For the second time in two games, Wisconsin jumped out to a big lead early in the second period, before letting its opponent roar back into the game. And for the second time in two games, the Badgers clamped down defensively in the final period and got some clutch scoring to turn a would-be nailbiter into an ultimately comfortable win.
In the two-plus seasons since head coach Tony Granato took the program’s reins, Wisconsin’s men’s hockey team has been defined as much by the depth of its lows as by the height of its highs. The Badgers have claimed a win over the country’s top team and suffered an embarrassing home loss against one of the worst. Last season, they were the only team in the Big Ten to beat all six of the conference’s other teams, but also suffered a loss against all six as well.
“The great teams are the teams that when the game is on the line, you figure out how to turn it into a W,” head coach Tony Granato had said the night before. It wasn’t always pretty, it didn’t always look likely, but in the end Wisconsin came away with a win for the first time in six games, and did so in dramatic, roller-coaster fashion.
Officially, it’ll go down as a tie. The unranked Wisconsin Badgers (1-3-3 Big Ten, 5-7-3 overall) matched up against the No. 6 Penn State Nittany Lions (2-2-1, 10-3-1) Friday night, and after three periods and an overtime session the official score ended in a 3-3 tie.
According to the official record, Saturday night’s game winner came 10 minutes and 20 seconds into the third period, when sophomore defenseman Josh Ess ripped a shot from the left point over Minnesota goaltender Eric Schierhorn’s shoulder to put Wisconsin up 2-1. Ess’s shot was nearly perfect, and it did provide the the winning margin, but the real game-changing moment came 40 minutes earlier, when the Badgers bounced back from an early goal on a five-minute penalty kill and locked down the Minnesota offense.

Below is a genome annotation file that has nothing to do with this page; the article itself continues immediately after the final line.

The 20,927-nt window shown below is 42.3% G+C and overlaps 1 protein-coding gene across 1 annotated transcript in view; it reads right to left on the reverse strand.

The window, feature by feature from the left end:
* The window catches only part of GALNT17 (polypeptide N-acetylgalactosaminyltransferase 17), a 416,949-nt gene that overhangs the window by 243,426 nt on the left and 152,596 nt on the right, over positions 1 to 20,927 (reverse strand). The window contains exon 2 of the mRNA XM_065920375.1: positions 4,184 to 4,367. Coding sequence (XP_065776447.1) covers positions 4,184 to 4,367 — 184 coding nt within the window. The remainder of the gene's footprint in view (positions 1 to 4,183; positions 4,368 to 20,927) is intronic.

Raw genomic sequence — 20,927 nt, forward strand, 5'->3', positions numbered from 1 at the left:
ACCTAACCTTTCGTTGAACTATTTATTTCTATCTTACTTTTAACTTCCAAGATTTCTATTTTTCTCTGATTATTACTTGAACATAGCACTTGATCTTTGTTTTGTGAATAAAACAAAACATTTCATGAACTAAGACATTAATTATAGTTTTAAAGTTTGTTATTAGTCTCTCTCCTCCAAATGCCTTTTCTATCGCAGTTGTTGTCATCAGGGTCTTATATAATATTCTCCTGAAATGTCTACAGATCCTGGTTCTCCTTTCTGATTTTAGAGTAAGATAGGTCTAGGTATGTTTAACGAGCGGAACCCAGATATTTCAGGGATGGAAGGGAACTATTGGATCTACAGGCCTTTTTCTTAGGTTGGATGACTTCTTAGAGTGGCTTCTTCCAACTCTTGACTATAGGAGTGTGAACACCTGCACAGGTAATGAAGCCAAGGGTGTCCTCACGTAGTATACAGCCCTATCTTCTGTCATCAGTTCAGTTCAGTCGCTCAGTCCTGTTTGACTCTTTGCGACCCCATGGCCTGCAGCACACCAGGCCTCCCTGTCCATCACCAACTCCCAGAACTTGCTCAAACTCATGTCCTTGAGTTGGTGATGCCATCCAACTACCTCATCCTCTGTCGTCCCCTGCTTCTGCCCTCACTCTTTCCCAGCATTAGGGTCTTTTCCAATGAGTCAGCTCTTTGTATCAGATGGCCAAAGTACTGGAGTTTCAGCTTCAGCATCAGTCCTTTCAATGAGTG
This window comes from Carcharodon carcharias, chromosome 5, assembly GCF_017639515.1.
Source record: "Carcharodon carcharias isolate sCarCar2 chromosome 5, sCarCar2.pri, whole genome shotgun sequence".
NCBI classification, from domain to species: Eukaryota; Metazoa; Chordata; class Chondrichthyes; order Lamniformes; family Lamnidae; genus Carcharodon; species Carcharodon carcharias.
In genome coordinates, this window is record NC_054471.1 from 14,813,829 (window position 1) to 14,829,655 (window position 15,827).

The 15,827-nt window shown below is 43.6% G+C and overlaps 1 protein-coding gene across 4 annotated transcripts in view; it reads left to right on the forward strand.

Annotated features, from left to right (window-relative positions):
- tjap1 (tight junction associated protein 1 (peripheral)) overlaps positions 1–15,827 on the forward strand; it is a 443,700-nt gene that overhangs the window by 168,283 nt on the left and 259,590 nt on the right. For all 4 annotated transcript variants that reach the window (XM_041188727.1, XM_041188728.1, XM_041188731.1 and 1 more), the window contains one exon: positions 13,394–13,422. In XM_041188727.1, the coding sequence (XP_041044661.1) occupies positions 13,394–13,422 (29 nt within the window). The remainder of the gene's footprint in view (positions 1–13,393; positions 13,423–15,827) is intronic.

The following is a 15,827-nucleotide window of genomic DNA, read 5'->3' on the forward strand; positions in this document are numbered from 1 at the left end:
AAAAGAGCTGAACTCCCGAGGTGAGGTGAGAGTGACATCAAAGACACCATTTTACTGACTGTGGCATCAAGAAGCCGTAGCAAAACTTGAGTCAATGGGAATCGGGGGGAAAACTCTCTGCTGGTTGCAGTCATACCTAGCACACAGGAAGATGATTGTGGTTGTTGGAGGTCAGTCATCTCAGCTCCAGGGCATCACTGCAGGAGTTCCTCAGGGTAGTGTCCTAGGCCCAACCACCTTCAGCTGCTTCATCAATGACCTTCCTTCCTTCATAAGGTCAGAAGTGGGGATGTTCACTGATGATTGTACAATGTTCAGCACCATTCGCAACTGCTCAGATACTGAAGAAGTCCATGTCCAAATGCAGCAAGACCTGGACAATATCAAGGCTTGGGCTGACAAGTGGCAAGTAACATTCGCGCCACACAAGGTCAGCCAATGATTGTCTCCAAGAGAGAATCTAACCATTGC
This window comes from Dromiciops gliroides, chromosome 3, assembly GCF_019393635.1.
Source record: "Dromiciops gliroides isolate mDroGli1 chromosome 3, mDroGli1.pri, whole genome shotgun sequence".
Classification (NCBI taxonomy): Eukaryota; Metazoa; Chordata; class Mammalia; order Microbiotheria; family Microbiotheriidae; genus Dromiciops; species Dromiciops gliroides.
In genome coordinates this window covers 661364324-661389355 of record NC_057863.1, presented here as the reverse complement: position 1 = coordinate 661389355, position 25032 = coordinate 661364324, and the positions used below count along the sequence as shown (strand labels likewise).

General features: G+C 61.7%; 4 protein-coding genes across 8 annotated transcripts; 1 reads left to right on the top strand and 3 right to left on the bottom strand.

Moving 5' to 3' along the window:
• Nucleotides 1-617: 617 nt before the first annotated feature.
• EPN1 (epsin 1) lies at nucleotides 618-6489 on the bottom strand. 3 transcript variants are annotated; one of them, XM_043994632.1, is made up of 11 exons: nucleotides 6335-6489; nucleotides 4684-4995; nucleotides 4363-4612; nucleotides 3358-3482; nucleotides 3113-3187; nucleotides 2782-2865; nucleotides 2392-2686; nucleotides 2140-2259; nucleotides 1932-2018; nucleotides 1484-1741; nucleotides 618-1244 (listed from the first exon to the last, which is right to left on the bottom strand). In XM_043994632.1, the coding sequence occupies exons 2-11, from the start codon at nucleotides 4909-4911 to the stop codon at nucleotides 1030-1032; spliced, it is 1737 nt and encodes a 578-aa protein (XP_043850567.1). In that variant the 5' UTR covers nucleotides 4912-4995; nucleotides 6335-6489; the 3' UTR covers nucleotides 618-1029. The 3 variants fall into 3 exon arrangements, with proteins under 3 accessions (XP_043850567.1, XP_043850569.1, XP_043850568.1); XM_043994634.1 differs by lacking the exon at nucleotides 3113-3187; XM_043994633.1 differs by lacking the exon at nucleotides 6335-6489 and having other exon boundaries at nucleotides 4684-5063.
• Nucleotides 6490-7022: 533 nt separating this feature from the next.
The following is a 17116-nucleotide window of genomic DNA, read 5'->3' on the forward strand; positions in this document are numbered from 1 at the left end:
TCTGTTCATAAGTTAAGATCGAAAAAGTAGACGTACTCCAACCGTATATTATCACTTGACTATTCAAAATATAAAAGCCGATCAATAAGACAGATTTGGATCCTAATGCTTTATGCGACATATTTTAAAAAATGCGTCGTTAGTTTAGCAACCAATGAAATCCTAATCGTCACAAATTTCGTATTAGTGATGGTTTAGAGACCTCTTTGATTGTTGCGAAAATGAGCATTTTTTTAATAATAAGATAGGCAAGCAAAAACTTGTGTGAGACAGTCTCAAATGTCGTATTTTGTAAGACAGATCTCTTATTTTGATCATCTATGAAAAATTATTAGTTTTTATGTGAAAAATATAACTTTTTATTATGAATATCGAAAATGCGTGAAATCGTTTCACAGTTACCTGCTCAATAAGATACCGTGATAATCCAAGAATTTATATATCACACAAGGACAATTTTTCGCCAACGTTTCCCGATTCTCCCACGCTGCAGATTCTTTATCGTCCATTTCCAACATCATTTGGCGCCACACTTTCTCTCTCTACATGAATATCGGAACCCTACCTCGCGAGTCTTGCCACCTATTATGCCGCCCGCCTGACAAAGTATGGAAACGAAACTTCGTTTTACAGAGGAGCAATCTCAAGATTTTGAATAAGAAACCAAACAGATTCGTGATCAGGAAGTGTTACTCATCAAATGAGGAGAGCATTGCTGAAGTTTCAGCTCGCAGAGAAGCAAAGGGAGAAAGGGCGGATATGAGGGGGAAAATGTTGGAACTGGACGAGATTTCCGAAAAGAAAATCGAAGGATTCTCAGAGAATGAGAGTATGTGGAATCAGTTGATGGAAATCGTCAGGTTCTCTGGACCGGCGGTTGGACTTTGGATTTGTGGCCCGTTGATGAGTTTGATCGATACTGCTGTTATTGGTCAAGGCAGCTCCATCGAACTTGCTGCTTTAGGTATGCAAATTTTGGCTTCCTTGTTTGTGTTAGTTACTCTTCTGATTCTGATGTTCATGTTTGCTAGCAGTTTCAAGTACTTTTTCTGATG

Everything was going well for the Badgers. Until it went really, really bad. The No. 20 Wisconsin Badgers (0-1-0 Big Ten, 4-5-0 overall) were cruising, up two goals to none on the No. 16 Minnesota Golden Gophers (1-0-0, 2-4-0) midway through the second period when all hell broke loose on the ice.
Wisconsin’s opening-night shutout win over then No. 10 Boston College caught the attention of the college hockey community and signalled that the Badgers had the talent to exceed expectations in 2018-’19. But given the program’s recent history, what they did the next night seemed even more significant.
In December 2011, Tony Granato received a phone call. An old friend from college had gotten a new job and was moving into town, and Granato was supposed to help him find a place to live. It was a normal story, except for a few details; Granato was an assistant coach for the NHL’s Pittsburgh Penguins and his old friend was Paul Chryst, who had just been named the newest head football coach at Pittsburgh.
The No. 16 Wisconsin Badgers (0-0-0 Big Ten, 4-4-0 overall) dropped both games of their weekend set to the No. 14 North Dakota Fighting Hawks (0-0-0 NCHC, 4-2-1 overall). Friday’s contest ended in a 5-0 blowout in favor of the Fighting Hawks, and Saturday night’s contest ended just seconds into overtime as Jacob Bernard-Docker found the back of the net for North Dakota, giving it a 3-2 win.